If you’ve been following along for the last three years (and I know you have been), you know that I haven’t been successful growing tomatoes. Until now, that is. I started plants from seed myself, and the 5 gallon buckets I have them in have worked out very well. My red cherries and yellow pears have been moving along very nicely, even with some branches yellowing, curling, and dying. I think it’s because of uneven watering and the intense heat upstairs. The deck radiates heat, so I lose more water.

Here are a few gratuitous beauty shots of my growing tomato babies.

Photo Jun 14, 8 09 41 PMPhoto Jul 12, 7 06 17 PM

 

Photo Jul 11, 8 05 11 PM Photo Jul 23, 8 08 44 PM

 

Yesterday we had a MASSIVE rain storm that last lasted about 15 minutes. I collected 40 gallons of water, which was great. We haven’t had rain in over a week, so all of the plants were happy. This afternoon I noticed that several tomatoes had suddenly ripened and were actually starting to crack. I picked nearly 2 1/2 pounds of tiny tomatoes! They each had one of three destinations:

1) Ripe ones went to the jam pot. Today.

2) Almost ripe headed to a paper bag to finish ripening. 1-4 days.

3) Green (no color, very hard fruit) were sent to the pickle jar to become cocktail garnishes. 2+ weeks.

Photo Jul 28, 1 10 40 PM

So then I made tomato jam. I used this basic recipe for cherry tomato jam from Jordan’s Kitchen. I had about two pounds to work with. Then I canned them in a water bath. Wound up with 4 perfectly filled 8 oz jars. WOW. I’m so excited to use it. Goat cheese and crostini. Or maybe just a spoon.

tomato jam collage

I hope that I’ll be able to harvest at least the same amount again in a few weeks. I now feel very comfortable with tomatoes on the roof. Keys are small varieties and keep them watered.

Of Pickles and Preservation

8 Jul

Good news, bad news.

First, the bad news, because it’s quick. Pepper plants never really took off. All three look scrawny, never settled in. Leaves are still green, but they just didn’t grow. Yeah, that scrawny thing in the middle is a pepper…that should have fruit on it by now. Because it didn’t grow, everything else around it had a chance to get big. Debating pulling them now.

Photo Jul 02, 4 14 17 PM

Now, the good news. I have lots of cucumbers, herbs, and onions! I actually discovered a few cucumbers today that I hadn’t seen before. I picked 7 of them last week, and I’ll probably get another 5 or 6 again this weekend. Might have been a few too many at once, sooooo……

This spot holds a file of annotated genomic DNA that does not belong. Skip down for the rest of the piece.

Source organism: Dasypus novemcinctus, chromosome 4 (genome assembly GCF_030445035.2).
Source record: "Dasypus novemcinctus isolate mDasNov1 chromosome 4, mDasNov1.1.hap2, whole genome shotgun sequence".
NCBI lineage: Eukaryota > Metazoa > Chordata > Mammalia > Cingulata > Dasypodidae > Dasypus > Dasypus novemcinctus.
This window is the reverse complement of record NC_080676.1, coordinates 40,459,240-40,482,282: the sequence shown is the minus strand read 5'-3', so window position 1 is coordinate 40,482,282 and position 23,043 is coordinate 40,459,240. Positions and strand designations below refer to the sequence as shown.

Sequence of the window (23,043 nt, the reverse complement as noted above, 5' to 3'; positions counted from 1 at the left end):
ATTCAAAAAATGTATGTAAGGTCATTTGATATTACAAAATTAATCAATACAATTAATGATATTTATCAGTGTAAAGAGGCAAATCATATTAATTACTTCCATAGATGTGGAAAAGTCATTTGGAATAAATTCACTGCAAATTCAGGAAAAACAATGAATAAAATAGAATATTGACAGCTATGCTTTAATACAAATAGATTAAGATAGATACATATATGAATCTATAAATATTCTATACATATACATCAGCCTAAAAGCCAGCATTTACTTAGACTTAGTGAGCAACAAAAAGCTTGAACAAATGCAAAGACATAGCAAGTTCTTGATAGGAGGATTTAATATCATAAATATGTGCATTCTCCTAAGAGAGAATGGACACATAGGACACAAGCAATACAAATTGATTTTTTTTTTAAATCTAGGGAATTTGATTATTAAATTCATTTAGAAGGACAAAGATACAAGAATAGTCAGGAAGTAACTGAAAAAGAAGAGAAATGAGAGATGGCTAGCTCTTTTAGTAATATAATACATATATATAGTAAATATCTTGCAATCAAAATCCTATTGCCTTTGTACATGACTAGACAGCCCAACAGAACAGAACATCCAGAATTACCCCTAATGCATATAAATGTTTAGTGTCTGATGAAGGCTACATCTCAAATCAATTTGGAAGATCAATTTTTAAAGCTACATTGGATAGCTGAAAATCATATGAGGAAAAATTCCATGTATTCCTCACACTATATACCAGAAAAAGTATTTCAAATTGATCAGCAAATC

IT’S PICKLE TIME!!!!

Photo Jun 26, 1 17 25 PM Photo Jul 01, 9 32 25 PM

 

 

 

 

 

 

 

 

This is the pickle recipe I put together after reading some others online:

1 1/4 cup water
1 1/4 cup apple cider vinegarPhoto Jun 26, 2 26 03 PM
1 T kosher or sea salt
1 T sugar (2 T if you like sweeter pickles)
1 tsp whole peppercorns
2 tsp dill, dried (or 1 T fresh, chopped)
3 cucumbers, 5″ to 6″ long, sliced into 1/4″ chips
1 large or 2 small cloves garlic, chopped

Microwave water and vinegar until hot, not necessary to boil. Add salt and sugar and stir until dissolved. Add peppercorns and dill. Allow to cool for a few minutes.

Layer cucumber slices and garlic in a sterilized 1 quart jar. Pour in brine mixture and tap the jar or gently stir with a skewer to remove most of the air bubbles. Seal the jar and refrigerate.

Pickles will be ready after 24 hours, but are tastiest after at least a week. This batch is two weeks now and is really good.
Photo Jun 26, 2 34 14 PM
Another fun preservation method, and possibly my favorite, is dehydration.

I planted the roots of organic green onions I had purchased from the grocery store, and a few weeks later I had huge green onions. One even split into two! I chopped those up into rounds and used the screens that fit on the trays to prevent smaller leaves from falling through. I set my dehydrator to 135 degrees, and after a few hours, I had dried onions that I can use for anything! Dip, soup, bread. Whatever.

Photo Jun 28, 8 42 50 PM Photo Jun 30, 3 07 34 PM

 

 

Photo Jul 01, 3 45 19 PM Photo Jun 30, 2 59 16 PM

 

 

 

 

 

 

 

 

I also made kale chips in the dehydrator. First time I’ve used it for kale. In the past I’ve made them in the oven, but it’s super hot out now IN JULY, so dehydrator it was. Am I growing kale on the roof? No, no I’m not. Kale has come in my CSA box from Great Country Farms in Bluemont, Virginia for the past month, and I finally got tired of it. Plus, chips last longer and are fun to eat! After cleaning them very well, I spun them dry and added some extra virgin olive oil. Then I spread them out on the trays and sprinkled on some sea salt. Wound up about 10 hours at 125, which I thought was a long time. Next time I’ll put it up higher. I did rotate the trays after a few hours.